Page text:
Some workers earning less than four years ago, figures show

British current Image copyright PA
Image caption Twelve areas across England have seen wages fall

Over the past five years, the typical worker in England has seen a 6% rise in gross annual earnings, according to the Office for National Statistics. However, there are pockets of the country where instead of growth, employees have seen wages fall.

The biggest drop was in the London borough of Bexley where gross annual pay was £1,743 lower in 2015 than in 2011. Elsewhere, Nottingham saw a fall of £1,695, while workers in Richmond upon Thames were earning £1,101 less.

Doncaster, in South Yorkshire, is also home to some of the lowest paid people in England.

Gross median pay - that is the wage of a worker in the very middle of a pay scale - is £26 lower here compared to the same time five years ago.

In 2011, the typical employee in Doncaster earned £18,747 before taking into account the effect of tax and benefits.

In 2015 the same employee received £18,721.

Image caption Doncaster Chamber of Commerce chief executive Daniel Fell said developments such as the airport link road would help boost the economy

In the 12 areas where wages decreased, wages have been further diminished by inflation - the measure of how much the cost of goods and services increase by each year.

In Doncaster, business leaders recognised the town lags behind, but remained optimistic about the future.

Daniel Fell, chief executive of Doncaster Chamber of Commerce, recognised the town's problems.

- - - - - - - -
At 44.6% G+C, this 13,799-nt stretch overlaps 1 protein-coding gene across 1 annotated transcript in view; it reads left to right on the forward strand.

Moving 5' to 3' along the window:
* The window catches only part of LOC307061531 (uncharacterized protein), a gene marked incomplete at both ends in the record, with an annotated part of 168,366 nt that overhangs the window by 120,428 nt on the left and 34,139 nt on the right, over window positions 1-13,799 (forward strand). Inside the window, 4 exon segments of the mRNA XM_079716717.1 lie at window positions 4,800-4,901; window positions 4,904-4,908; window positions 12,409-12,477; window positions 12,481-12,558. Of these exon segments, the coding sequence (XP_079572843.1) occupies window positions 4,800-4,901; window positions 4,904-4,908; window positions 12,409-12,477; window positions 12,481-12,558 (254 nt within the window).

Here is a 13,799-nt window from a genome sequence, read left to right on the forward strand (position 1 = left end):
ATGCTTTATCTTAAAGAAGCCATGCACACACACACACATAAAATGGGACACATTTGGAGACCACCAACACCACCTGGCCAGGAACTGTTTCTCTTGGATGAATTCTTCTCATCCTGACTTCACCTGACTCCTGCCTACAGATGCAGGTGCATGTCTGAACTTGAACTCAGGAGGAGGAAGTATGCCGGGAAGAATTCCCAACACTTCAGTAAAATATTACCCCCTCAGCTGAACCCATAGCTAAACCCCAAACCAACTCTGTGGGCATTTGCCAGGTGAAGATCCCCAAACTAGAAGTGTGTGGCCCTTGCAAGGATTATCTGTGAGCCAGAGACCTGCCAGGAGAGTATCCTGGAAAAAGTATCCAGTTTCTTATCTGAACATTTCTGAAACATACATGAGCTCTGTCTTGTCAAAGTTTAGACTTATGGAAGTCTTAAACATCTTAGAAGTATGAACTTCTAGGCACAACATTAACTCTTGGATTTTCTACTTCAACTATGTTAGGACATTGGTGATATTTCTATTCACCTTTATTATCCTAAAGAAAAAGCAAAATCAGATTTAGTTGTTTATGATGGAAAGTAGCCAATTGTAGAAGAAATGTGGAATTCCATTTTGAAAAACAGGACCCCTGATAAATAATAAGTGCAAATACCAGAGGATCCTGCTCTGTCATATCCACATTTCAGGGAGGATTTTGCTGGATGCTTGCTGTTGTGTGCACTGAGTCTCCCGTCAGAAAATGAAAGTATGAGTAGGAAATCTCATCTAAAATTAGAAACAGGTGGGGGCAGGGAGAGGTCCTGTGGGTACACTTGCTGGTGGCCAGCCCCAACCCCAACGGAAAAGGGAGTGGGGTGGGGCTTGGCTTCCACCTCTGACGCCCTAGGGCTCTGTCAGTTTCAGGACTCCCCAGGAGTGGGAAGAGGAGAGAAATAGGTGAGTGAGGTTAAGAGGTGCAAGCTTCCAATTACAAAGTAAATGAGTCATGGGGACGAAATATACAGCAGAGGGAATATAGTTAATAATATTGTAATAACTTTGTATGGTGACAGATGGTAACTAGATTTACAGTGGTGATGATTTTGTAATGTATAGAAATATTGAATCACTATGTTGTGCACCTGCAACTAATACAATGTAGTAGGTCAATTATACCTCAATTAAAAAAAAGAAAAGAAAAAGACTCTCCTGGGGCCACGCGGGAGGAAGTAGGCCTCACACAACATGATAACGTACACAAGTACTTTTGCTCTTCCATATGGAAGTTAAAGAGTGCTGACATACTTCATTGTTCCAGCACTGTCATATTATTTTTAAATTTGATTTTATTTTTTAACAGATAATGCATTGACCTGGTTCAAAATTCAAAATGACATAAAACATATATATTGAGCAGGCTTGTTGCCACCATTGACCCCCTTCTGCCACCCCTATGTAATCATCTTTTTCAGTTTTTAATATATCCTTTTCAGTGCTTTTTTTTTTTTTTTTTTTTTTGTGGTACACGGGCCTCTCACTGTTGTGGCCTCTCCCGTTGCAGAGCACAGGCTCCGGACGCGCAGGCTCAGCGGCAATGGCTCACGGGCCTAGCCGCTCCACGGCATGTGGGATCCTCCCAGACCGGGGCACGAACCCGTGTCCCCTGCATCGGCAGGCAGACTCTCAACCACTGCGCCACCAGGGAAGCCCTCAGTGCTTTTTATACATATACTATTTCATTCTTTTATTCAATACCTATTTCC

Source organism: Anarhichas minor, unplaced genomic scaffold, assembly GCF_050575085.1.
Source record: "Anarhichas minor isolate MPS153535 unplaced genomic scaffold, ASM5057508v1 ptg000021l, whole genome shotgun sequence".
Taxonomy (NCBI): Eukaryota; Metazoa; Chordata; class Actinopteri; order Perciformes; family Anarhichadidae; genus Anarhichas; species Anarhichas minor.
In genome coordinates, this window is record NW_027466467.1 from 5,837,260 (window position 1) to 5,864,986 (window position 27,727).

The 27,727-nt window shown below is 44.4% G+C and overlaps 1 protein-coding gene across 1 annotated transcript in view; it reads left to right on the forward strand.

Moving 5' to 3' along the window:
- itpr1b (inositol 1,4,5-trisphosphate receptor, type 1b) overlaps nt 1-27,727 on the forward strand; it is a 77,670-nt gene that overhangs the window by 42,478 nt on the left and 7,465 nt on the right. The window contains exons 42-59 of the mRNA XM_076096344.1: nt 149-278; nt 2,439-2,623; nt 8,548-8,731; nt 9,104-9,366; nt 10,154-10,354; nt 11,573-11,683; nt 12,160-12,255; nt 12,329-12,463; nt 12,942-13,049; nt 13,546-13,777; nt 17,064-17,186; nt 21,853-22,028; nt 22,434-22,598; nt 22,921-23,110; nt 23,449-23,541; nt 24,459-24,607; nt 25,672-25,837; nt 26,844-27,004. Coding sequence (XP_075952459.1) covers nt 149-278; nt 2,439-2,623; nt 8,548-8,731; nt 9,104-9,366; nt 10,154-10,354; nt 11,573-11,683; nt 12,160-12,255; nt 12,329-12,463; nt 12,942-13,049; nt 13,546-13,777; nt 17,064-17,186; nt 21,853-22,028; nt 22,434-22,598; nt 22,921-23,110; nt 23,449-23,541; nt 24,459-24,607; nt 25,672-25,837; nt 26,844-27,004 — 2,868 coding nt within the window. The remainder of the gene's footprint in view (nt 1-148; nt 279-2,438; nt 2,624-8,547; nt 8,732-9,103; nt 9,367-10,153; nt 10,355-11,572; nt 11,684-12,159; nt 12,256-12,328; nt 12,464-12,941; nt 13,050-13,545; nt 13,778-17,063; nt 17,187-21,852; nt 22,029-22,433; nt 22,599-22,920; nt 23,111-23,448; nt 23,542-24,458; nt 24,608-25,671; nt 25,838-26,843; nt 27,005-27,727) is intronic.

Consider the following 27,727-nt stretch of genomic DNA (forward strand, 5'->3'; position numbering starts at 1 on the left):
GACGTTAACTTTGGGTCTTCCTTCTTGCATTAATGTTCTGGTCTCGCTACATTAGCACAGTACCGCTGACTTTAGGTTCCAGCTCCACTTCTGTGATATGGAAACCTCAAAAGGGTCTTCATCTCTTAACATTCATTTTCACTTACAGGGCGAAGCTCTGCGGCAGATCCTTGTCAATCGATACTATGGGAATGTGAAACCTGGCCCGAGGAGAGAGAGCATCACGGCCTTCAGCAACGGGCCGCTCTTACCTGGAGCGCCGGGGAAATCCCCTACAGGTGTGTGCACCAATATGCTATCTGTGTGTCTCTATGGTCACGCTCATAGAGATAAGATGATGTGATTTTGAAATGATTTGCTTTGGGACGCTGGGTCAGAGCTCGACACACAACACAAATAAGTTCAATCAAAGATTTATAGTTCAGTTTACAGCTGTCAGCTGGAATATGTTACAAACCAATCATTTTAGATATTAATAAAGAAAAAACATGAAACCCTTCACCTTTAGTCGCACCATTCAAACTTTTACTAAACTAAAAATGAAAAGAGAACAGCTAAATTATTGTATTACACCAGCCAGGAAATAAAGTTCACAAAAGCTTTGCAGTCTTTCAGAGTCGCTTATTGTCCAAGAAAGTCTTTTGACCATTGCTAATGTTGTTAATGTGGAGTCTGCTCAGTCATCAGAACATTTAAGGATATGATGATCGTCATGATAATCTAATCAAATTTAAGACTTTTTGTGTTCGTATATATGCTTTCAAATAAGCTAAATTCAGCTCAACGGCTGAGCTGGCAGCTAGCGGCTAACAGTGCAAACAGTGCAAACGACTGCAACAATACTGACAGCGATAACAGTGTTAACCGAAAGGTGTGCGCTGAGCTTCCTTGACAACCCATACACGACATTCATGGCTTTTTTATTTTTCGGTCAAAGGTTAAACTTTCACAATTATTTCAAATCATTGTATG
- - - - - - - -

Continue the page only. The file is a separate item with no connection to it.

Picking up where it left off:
He said: "We have many systematic challenges that are decades in the making so we can't flick a switch and fix things like youth unemployment and low level aspiration."

There are of course specific local issues as to why wages have fallen in these 12 areas, including sluggish economic growth.

It means businesses struggle to generate profits, resulting in less money to pass on to workers.

Image caption Hotel manager Craig Dowie said incentivising the workforce had proved a good way of rewarding staff rather than a flat pay rise

Other factors for wage falls include the rising number of self-employed workers.

Across England there has been a 14% increase in the number of people working for themselves with government analysis estimating such a section of the workforce earn around half as much as regular employees.

There are also four million people in England working in the public sector who have had their pay rises capped at 1% since 2011 further impacting on overall wage rises.

Some employers have taken a different approach to rethinking how to pay employees.

Craig Dowie, who runs the Crown Hotel in Bawtry, has not boosted the standard pay of his employees for a number of years, instead rewarding them with incentive schemes and bonuses.

"We do not go across the board and say 3% this year, 2% this year, that's the reality of where we are."

He added: "What you've got to be is more creative on sales, you've got to look at your business 24 hours a day, you've got to making money 24 hours a day."

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